Power shift in Island Lake could give critics more voting strength

  • Debbie Herrmann

    Debbie Herrmann

  • Laura Rabattini

    Laura Rabattini

Updated 2/23/2011 4:36 PM

Now that Island Lake Trustee Donna O'Malley seemingly has joined the trustees opposing Mayor Debbie Herrmann, the critics have gone from being the minority on the board to the majority.

One critic, Trustee Laurie Rabattini, could take advantage of the power shift during the board's meeting Thursday.


Rabattini has requested discussion of three proposals involving issues she and her allies have complained about publicly but have been virtually powerless to act on.

One, is a resolution to limit unplanned billable hours by the village's law firm, Ancel, Glink, Diamond, Bush, DiCianni and Krafthefer.

Another, would create internal disciplinary procedures for all village employees.

A third proposal would create a resolution formally allowing any trustee to place items on a board meeting agenda without mayoral approval.

When asked about the timing, Rabattini said "they are important changes that need to be implemented now."

"I hope I have the support of the full board," she said in an e-mail.

Herrmann said all three proposals violate state or local statues and dismissed the moves as political retaliation.

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"I think they're just trying to create a showboat," she said.

Since the 2009 village election, Rabattini, John Ponio and Don Saville have represented an opposition block against Herrmann, O'Malley and trustees Don Verciglio and Connie Mascillino.

When ties needed to be broken, Herrmann consistently voted with her allies and against the others.

But O'Malley has voted with the critics on some key issues in recent weeks, most significantly to eliminate the mayor's power to unilaterally fire employees.

Reached via e-mail Wednesday, O'Malley said her voting pattern has changed because "it has taken me awhile to acclimate to being a village trustee."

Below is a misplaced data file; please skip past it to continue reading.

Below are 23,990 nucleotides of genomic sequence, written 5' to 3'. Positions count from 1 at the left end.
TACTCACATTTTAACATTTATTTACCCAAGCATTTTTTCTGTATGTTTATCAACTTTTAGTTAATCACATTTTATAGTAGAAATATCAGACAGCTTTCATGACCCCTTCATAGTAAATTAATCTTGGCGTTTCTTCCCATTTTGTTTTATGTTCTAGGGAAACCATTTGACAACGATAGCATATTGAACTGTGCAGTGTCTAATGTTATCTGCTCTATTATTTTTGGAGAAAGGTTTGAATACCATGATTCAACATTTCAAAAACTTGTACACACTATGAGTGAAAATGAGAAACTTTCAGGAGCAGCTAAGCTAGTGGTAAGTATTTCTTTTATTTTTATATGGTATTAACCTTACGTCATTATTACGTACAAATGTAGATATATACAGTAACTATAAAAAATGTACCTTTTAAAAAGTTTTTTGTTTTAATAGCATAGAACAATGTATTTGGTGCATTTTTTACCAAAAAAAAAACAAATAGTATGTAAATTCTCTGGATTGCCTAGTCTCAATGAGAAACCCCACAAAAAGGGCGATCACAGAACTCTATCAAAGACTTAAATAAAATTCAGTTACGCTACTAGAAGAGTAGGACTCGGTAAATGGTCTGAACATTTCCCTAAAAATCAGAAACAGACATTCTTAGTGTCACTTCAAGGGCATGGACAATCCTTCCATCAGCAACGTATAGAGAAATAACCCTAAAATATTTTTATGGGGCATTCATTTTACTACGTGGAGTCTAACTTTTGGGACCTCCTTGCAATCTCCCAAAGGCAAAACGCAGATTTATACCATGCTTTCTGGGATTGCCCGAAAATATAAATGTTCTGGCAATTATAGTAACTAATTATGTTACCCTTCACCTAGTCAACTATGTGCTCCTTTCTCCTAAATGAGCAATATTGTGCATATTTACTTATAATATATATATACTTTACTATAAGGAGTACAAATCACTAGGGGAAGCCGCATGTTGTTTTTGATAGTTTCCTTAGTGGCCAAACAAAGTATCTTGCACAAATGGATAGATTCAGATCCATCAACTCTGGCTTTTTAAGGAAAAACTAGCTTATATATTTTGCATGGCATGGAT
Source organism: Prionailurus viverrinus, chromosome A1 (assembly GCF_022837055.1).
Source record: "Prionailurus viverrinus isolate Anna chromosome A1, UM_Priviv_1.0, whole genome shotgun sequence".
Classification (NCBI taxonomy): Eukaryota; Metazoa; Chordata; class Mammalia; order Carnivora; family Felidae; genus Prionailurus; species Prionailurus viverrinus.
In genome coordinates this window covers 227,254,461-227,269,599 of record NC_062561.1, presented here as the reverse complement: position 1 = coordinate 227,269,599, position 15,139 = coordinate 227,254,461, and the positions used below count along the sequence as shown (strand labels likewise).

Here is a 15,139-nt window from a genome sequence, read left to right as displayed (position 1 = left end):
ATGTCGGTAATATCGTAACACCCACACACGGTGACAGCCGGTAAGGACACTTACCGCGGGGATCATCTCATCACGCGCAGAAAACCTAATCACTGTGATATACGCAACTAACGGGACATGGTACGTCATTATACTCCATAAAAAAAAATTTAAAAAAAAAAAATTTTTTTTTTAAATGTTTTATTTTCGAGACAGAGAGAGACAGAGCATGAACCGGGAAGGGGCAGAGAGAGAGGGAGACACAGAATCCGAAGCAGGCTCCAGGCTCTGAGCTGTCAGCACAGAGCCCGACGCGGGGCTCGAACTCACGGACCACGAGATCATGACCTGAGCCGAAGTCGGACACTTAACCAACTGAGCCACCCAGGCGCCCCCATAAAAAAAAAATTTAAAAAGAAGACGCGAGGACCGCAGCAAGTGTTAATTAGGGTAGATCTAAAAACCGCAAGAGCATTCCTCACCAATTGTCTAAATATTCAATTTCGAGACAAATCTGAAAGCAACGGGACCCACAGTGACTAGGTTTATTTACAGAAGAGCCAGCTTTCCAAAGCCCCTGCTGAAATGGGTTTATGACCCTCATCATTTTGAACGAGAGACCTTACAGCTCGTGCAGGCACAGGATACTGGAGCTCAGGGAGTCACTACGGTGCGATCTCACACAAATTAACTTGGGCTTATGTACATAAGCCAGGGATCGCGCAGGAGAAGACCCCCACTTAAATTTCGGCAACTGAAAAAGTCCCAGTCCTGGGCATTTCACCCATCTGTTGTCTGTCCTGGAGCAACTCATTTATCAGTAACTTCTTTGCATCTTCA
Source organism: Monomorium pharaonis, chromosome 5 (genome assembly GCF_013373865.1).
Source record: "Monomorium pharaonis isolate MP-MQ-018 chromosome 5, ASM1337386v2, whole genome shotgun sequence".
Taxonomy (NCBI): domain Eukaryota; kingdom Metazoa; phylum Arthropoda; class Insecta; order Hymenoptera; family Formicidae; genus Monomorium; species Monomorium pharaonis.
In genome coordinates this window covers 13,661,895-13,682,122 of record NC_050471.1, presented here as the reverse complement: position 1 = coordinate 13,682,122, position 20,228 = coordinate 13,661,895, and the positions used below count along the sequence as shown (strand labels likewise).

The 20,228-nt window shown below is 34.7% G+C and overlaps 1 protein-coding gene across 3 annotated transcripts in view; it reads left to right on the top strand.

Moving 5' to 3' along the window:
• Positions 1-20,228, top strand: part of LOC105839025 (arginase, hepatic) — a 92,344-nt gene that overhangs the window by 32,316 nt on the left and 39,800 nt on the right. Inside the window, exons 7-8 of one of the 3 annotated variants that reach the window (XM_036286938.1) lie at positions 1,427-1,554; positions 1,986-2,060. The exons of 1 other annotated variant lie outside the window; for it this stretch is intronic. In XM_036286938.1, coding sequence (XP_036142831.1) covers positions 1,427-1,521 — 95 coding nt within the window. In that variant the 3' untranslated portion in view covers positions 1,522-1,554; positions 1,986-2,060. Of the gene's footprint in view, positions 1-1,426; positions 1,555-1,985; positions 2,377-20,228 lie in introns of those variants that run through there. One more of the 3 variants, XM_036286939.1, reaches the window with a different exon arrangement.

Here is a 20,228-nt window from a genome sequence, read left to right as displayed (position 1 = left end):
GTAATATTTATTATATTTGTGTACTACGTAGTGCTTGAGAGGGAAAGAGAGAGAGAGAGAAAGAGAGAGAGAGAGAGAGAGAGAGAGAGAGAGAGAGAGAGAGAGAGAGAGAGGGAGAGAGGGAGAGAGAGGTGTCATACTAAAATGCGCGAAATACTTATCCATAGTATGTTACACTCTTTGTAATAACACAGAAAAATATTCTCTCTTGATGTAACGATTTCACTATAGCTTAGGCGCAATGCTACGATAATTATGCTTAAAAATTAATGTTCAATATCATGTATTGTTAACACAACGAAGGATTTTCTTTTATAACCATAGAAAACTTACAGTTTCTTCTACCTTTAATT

"I've realized it is a whole board that runs this village, not just a choice few," she added.

The proposal concerning Ancel Glink would create rules for how and when the firm can work for the village. It would require attorneys provide written estimates for unplanned billable hours, limit the time the firm can spend on public requests for documents and require board approval before some legal work is done.


It's needed, Rabattini said, because the town's legal bills are "out of control."

The Daily Herald has formally requested copies of the firm's bills to the village, but those statements have not yet been delivered. The village legally has until Monday, Feb. 28, to respond.

Ancel Glink has been involved in several lawsuits against the village, an investigation into a former police chief, the criminal cases against ex-Mayor Tom Hyde and his wife, village employee Sharon Hyde and other matters.

Rabattini's second proposal would, if approved, create a progressive disciplinary procedure for employees designed to "correct subpar employee performance," according to the document.

It would ensure any employees who are terminated are treated fairly and that proper documentation exists before someone is fired.

Last year, Rabattini and other trustees objected when Herrmann unilaterally demoted then-Police Chief Anthony Sciarrone and fired police officer Fred Manetti without prior board notification or discussion.

At the Feb. 18 board meeting, the board voted to end Herrmann's ability to take action against employees on her own.

The third proposal would allow any trustee to ask the village clerk to place items on board-meeting agendas.

To add an item to an agenda for discussion now, a trustee must make a request to the village clerk that is then approved by the mayor, Herrmann confirmed. To vote on an item, it must be proposed by two trustees or the mayor, Herrmann said.

Saville supported Rabattini's proposals, saying they would return democracy "and common sense" to the boardroom.

Mascillino had concerns about the three measures, particularly that they weren't drafted by the village's legal team and aren't in the official format for resolutions. For example, the documents don't have places for Clerk Pam Miller to record votes or a spot for Herrmann to sign them.

Herrmann questioned the legality and necessity of the proposals, too.

She particularly targeted the resolution about limiting the lawyer's billing hours, calling it "absolutely insane." She also blamed Rabattini for filing multiple Freedom of Information Act requests that required legal guidance.

Two meetings are scheduled for Thursday night. These three items are on both agendas.

The first meeting is a regularly scheduled committee-of-the-whole session set for 7:30 p.m. The second is a special voting meeting scheduled to start immediately after the first meeting.